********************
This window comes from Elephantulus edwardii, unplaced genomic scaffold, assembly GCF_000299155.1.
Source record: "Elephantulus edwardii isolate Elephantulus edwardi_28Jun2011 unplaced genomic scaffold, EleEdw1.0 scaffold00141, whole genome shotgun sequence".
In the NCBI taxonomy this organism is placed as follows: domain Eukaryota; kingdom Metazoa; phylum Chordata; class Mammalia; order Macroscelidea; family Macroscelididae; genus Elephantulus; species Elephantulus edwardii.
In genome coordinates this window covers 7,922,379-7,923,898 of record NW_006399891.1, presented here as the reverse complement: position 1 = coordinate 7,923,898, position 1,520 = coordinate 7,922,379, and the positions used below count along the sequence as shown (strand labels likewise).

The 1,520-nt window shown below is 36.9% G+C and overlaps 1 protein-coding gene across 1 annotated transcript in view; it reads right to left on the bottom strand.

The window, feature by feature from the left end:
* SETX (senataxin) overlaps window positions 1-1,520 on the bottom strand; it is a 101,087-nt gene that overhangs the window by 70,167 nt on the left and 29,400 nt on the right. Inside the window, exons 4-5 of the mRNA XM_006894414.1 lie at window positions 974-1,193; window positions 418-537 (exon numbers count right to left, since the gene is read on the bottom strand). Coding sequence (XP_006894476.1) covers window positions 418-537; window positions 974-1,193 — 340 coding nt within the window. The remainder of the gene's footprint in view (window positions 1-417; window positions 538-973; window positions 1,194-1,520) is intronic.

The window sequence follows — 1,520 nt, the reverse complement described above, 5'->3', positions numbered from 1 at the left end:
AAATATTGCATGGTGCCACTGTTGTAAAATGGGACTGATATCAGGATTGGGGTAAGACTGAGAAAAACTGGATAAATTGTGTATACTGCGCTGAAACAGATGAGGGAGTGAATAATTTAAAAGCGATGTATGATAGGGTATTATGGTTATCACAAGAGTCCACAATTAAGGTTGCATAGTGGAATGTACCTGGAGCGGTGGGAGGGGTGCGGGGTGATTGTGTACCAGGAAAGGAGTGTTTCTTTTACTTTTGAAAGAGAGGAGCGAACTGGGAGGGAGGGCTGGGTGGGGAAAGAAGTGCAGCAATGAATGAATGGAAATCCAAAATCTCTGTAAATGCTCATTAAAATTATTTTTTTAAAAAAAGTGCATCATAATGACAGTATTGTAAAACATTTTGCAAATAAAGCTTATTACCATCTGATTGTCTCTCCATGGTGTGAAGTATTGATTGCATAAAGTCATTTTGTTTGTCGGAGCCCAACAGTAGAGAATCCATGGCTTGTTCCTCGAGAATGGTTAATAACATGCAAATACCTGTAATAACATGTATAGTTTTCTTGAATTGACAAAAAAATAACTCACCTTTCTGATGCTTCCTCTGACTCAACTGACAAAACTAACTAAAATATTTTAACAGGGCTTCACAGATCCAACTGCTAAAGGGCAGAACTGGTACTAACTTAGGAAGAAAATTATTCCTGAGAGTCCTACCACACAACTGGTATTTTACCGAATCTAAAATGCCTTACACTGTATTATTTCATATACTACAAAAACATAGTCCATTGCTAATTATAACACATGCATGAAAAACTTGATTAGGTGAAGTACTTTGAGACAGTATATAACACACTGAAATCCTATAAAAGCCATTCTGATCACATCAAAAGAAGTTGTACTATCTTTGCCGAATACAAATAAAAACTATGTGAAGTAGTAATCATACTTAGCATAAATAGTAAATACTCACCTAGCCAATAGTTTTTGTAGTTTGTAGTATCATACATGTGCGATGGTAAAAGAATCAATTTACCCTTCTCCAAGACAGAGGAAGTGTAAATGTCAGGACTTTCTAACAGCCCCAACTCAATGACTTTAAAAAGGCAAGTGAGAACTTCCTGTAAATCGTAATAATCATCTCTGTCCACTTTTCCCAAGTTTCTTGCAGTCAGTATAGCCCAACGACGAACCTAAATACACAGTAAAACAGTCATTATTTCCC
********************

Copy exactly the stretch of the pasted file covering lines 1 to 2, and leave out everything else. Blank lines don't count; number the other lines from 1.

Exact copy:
This window comes from Elephantulus edwardii, unplaced genomic scaffold, assembly GCF_000299155.1.
Source record: "Elephantulus edwardii isolate Elephantulus edwardi_28Jun2011 unplaced genomic scaffold, EleEdw1.0 scaffold00141, whole genome shotgun sequence".